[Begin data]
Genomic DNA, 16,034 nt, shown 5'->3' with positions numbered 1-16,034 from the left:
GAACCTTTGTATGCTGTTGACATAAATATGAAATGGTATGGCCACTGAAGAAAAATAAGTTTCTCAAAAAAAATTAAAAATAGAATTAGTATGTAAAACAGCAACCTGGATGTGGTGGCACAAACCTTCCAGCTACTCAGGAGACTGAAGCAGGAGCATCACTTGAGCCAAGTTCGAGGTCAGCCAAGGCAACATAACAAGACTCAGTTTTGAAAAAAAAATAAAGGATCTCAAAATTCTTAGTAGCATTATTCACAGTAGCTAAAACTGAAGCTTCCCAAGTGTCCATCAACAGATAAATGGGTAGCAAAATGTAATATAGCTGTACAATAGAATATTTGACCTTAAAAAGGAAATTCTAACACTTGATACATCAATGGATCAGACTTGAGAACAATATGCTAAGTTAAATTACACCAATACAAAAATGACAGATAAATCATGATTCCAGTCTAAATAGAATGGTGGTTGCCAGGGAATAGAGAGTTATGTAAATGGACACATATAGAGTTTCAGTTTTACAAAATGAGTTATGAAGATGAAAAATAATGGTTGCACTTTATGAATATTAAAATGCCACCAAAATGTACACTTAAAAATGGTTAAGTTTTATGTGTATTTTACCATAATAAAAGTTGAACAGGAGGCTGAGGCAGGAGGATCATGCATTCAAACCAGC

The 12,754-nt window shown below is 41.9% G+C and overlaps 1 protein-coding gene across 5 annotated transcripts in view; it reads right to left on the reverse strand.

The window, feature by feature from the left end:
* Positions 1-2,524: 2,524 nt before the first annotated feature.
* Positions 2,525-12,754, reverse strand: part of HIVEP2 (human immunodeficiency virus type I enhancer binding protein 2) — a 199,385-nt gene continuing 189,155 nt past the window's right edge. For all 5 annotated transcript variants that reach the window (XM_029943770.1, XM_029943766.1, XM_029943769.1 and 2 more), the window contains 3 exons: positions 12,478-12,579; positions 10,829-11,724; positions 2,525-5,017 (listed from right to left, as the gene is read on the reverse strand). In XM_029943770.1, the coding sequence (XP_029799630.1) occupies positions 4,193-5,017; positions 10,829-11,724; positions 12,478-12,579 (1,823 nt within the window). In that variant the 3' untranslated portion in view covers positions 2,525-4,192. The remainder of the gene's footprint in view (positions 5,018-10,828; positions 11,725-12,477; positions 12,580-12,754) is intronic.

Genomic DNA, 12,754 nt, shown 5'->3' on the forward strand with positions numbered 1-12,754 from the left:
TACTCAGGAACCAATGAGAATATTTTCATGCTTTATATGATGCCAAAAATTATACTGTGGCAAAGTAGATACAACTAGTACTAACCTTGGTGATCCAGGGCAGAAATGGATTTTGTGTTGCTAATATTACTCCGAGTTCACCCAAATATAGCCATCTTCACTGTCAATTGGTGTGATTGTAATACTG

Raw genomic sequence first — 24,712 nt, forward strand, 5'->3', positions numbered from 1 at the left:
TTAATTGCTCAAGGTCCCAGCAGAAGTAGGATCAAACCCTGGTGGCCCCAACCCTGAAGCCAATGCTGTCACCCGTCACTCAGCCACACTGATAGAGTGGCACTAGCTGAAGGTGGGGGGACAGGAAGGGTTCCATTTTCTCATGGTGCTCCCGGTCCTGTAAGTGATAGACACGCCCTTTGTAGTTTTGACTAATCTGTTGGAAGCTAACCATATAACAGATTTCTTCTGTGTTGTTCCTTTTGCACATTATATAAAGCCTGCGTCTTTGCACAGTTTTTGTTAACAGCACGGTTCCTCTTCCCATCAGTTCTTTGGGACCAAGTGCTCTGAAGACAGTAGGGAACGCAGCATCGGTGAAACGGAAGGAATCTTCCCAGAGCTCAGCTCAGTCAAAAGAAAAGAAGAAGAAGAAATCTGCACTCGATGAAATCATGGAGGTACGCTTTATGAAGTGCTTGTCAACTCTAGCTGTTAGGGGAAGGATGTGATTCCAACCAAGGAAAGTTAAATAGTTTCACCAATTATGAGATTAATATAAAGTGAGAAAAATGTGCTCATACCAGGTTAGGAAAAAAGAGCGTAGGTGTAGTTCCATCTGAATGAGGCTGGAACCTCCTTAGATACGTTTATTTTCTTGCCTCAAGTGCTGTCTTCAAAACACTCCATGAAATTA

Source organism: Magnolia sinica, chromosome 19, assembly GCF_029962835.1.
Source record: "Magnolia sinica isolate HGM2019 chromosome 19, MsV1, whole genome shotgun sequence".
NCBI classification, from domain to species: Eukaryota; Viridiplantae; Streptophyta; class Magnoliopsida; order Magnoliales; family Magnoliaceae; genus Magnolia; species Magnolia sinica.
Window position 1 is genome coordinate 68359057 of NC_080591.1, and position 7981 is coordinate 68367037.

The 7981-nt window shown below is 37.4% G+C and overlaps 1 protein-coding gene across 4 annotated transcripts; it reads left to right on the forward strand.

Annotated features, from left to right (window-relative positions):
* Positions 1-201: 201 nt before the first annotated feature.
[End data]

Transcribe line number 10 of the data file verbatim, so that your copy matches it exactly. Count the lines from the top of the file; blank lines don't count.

TTAATTGCTCAAGGTCCCAGCAGAAGTAGGATCAAACCCTGGTGGCCCCAACCCTGAAGCCAATGCTGTCACCCGTCACTCAGCCACACTGATAGAGTGGCACTAGCTGAAGGTGGGGGGACAGGAAGGGTTCCATTTTCTCATGGTGCTCCCGGTCCTGTAAGTGATAGACACGCCCTTTGTAGTTTTGACTAATCTGTTGGAAGCTAACCATATAACAGATTTCTTCTGTGTTGTTCCTTTTGCACATTATATAAAGCCTGCGTCTTTGCACAGTTTTTGTTAACAGCACGGTTCCTCTTCCCATCAGTTCTTTGGGACCAAGTGCTCTGAAGACAGTAGGGAACGCAGCATCGGTGAAACGGAAGGAATCTTCCCAGAGCTCAGCTCAGTCAAAAGAAAAGAAGAAGAAGAAATCTGCACTCGATGAAATCATGGAGGTACGCTTTATGAAGTGCTTGTCAACTCTAGCTGTTAGGGGAAGGATGTGATTCCAACCAAGGAAAGTTAAATAGTTTCACCAATTATGAGATTAATATAAAGTGAGAAAAATGTGCTCATACCAGGTTAGGAAAAAAGAGCGTAGGTGTAGTTCCATCTGAATGAGGCTGGAACCTCCTTAGATACGTTTATTTTCTTGCCTCAAGTGCTGTCTTCAAAACACTCCATGAAATTA